Annie's mother trunk and the other trunks in the story symbolize the self. When Annie is a young girl, her favorite pastime involves looking through her mother's trunk. Annie uses the stories about the objects in the trunk to define who she is. At that young age, Annie shares her mother's trunk because she has no separate self of her own. Annie's mother trunk came all the way with her from Dominica and therefore seems to be the object that contains all the family history. Eventually when Annie decides that she has a separate self, she wants her own trunk. It, in turn, will become her history and a representation of her self, as her mother's was for her. When Annie leaves Antigua for England, she brings her trunk with her. Her trunk bears a label that reads, "My name is Annie John," a strong affirmation of Annie's new sense of self.
The first two marbles that Annie receives are given to her by her mother after they arrived free in a package of oats. One is white with blue and the other is white with yellowish brown. Annie thinks that the one with blue represents the oceans, while the one with brown represents the landmasses of the world. In fact, these marbles and the ones that Annie subsequently gathers represent the new world that she is creating for herself. After receiving her first marbles, Annie goes on to become a marble devotee. She wins marbles from everyone and gathers a small stash. Just as her marble career is getting underway, so too is Annie's world changing as Annie spends hours with the Red Girl, a representative of the non-socialized order. The time playing marbles will help Annie to see beyond the world that her mother and teachers outline. When Annie's mother furiously searches for Annie's marbles, what she really wants to find is not so much the little balls, but rather the new world that these marbles have opened up for her daughter. This world is one that defies the common social program and her mother does not want her to have it.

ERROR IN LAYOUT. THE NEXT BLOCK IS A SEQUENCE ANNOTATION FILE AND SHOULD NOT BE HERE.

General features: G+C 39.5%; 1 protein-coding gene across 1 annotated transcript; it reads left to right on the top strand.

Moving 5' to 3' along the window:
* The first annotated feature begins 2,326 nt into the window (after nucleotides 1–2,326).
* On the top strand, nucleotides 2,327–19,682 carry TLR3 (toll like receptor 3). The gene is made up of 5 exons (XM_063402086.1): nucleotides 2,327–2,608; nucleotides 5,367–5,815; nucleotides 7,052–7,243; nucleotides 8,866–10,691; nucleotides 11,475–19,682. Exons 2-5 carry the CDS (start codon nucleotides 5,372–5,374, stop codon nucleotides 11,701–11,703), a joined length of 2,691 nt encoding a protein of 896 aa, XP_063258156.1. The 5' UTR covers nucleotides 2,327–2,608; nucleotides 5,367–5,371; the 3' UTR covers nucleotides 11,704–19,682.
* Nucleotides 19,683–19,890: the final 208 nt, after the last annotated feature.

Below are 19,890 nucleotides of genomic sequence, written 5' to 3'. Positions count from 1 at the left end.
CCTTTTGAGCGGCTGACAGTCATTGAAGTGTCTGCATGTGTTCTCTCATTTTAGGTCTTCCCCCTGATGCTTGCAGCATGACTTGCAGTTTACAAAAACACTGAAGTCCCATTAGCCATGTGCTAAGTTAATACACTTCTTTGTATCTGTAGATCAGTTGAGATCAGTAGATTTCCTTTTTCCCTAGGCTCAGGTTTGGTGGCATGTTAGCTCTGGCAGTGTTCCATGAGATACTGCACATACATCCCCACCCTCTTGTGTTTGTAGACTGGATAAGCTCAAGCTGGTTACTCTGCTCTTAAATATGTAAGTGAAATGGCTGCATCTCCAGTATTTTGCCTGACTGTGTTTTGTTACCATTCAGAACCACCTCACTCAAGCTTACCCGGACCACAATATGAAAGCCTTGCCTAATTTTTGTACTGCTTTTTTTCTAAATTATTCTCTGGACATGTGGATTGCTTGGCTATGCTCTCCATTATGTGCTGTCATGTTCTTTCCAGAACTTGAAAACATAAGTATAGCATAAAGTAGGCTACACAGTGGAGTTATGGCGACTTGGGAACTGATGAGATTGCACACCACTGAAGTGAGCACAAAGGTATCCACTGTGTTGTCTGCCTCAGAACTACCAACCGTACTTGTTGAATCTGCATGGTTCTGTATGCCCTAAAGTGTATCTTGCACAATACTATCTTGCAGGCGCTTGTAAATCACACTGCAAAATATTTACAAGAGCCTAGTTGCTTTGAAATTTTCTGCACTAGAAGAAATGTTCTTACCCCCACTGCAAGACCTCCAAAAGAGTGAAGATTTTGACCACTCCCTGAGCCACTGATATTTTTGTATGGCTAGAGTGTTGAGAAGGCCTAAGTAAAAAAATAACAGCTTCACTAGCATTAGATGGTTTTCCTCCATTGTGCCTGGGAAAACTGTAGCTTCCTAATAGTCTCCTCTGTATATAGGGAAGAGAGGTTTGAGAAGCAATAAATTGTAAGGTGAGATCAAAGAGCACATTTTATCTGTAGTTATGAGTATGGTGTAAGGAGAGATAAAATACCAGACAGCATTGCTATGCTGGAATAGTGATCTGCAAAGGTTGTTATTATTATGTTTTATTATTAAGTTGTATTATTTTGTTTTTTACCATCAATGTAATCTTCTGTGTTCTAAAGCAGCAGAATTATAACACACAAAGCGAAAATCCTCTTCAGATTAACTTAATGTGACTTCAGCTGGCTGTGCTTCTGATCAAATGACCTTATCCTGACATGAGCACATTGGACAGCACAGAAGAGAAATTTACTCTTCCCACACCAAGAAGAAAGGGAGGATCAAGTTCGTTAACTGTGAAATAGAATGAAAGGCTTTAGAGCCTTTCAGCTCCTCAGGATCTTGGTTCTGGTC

Annie's principal makes Annie copy Paradise Lost as punishment for having blasphemed Christopher Columbus in her history book. The specific use of Paradise Lost for this punishment is apt. The book describes how the angel Lucifer challenged God and was subsequently tossed out of the paradise of heaven into darkness and exile. Annie's current predicament is similar to that of Lucifer's. Annie wants to challenge the dominant power of both her mother, and by association the colonial order, but fears the fate of exile. The principal's choice of the book also carries an implicit threat, indicating how Annie will be punished if she continues to question the colonial authority that establishes Columbus as a hero. On the other hand, the idea of exile simply compounds Annie's already existent fears about being left all alone. The concept of a "lost paradise" also seems appropriate in Antigua, an island that may look like paradise but became a virtual hell when the British arrived and set up the institution of slavery.